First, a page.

What Everyone Should Know About Endometriosis
Granted, this makes sense because women’s health is a sensitive topic that not everyone is willing to open up about. However, the downside of keeping this disease in the dark is that those who have it can struggle for years before discovering what they have, whether they learn from a doctor or from information online.
In any event, endometriosis is painful to deal with—both in the fact that it is physically so severe and that emotionally, it can be stressful to live with a disease that could stand to be talked about far more openly.
“I wish people understood that endo ___.”
Nearly 70 women in the community shared about their experiences with endo, and here is what they had to say.
“Is a real disease the pain is real.”
Several in the community shared that endometriosis is a disease that not everyone understands—and many commonly dismiss as just a painful period. Painful, yes. But endometriosis is so much more complicated than just a period, and the pain lasts longer than typical cramps or a menstrual cycle. It’s far worse than most people imagine.
“Endometriosis is very painful.”
“Is a real disease the pain is real.”
“Is NOT just a bad period!!!”
“Is a debilitating disease.”
Endo emotionally & physically impacts all facets of life
In fact, for many women in the community, endometriosis is painful in a way that is debilitating. Because the pain is so severe and ongoing, it can be distracting, limiting your ability to participate in work and in life. Plus, because coworkers and friends likely don’t understand the extent to which the disease affects you, it can lead to further complications, including feeling excluded and misunderstood.
“Is a debilitating disease, and I can only do so much with extremely low energy. I am in constant pain in every inch of my body. Please be patient with me—I’m trying my best.”
“Affects all aspects of your life.”
This disease is also more than the physical symptoms—which are many. In addition to the cramping, the massive bleeding, the back pain and other physical symptoms, it also takes a toll on emotional health. Women with endo are left wondering when the symptoms will strike again, or when and if they will ever let up. All of this can make it a challenge to make plans or want to follow through on things if you know you might be in excruciating pain.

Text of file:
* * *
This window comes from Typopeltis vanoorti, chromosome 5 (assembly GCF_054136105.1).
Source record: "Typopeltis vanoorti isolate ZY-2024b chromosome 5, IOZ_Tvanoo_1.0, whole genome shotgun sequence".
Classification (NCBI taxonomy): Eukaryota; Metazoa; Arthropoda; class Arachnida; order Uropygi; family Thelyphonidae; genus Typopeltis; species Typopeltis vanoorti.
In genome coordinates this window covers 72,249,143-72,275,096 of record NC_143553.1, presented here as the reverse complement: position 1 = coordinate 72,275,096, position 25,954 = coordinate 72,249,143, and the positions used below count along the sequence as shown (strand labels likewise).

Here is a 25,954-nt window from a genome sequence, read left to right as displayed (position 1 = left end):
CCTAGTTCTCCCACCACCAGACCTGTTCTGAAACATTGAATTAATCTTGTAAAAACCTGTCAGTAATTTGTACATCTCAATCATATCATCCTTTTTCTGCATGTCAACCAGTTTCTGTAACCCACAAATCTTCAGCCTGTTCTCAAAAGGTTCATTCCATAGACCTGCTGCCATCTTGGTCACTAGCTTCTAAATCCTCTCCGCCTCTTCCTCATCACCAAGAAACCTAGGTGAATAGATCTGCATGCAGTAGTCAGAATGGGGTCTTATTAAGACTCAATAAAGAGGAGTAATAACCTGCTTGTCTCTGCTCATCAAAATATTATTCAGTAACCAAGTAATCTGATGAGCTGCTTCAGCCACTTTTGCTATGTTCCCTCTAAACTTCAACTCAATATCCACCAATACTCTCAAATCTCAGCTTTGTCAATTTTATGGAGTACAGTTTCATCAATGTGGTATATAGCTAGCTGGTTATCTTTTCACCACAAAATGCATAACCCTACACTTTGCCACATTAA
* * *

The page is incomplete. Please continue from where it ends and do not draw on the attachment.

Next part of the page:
“Is a serious disease that affects every aspect of your life. It’s debilitating and extremely difficult to live with.”
“Makes it so that you are crippled from the inside out. It’s definitely physical and it affects you psychologically.”
“Can cause a ton of other health issues that you would never imagine in a million years. Random conditions that you’d never imagine can be caused from it.”
Strikes without warning
One of the hardest aspects of endometriosis is that it strikes without warning. Some days the pain or blood flow might be fine, and then the next day it can be disastrous. Part of what makes living with endo so challenging is that you can’t plan for what life will look like from day to day.
“It has a mind of its own. It’s unpredictable. It can take over your life. It affects your mental health and wellbeing.”
“It’s not easy to control and can be unpredictable ... but having supportive family and friends it helps.”
Not your normal kind of tired
“Makes me feel tired all of the time!”
So many women with endo shared that they feel tired a lot—which, makes sense for so many reasons. Periods in general leave women with low energy, and endometriosis drags on the symptoms and pain of a period, and often plagues women with severe bleeding. These things can lead to feeling extremely fatigued all of the time. It’s a symptom worth mentioning to your doctor, and worth taking into consideration day to day. It may mean giving yourself more time to rest or not packing your schedule as tightly as you would like in order to allow more time for self-care.
“Makes me feel tired all of the time! I have an inside joke among my friends that I’m obsessed with taking naps. Endo causes cramping, bloating, bladder and bowel issues throughout the month every month and not just during my periods.”
“Causes extreme pain and fatigue.”
A delayed diagnosis
“Has made me distrust people in the medical field.”
For many women, the experience of getting the right diagnosis took years. Many doctors do not know how to correctly identify or treat this disease, which leads to additional pain and suffering from enduring countless doctors appointments. However, the good news is that all it takes is the right doctor to make the right diagnosis, and from there, some, if not many, cases can be cured by surgery. In any event, at least having the right diagnosis can help you feel not alone in this journey with endo.
“Has made me distrust people in the medical field because of a select few who have significantly ‘dropped the ball’ in my life. Has caused me to struggle with heart-wrenching infertility issues. Has caused me years of agony and suffering (started menstruating at age 11 and was not diagnosed until age 29). Has affected every aspect of my life.”
“Has very few qualified specialists.”
We want to say thank you to everyone who opened up and shared about living with endometriosis. We appreciate your willingness to talk about something so personal in the effort to build community and foster more understanding.
How about you? What do you feel everyone should know about living with endo? Please help to keep the conversation going & share in the comments below.
Do you make any endo preparations when you know you are attending a BBQ, party, or a day at the beach?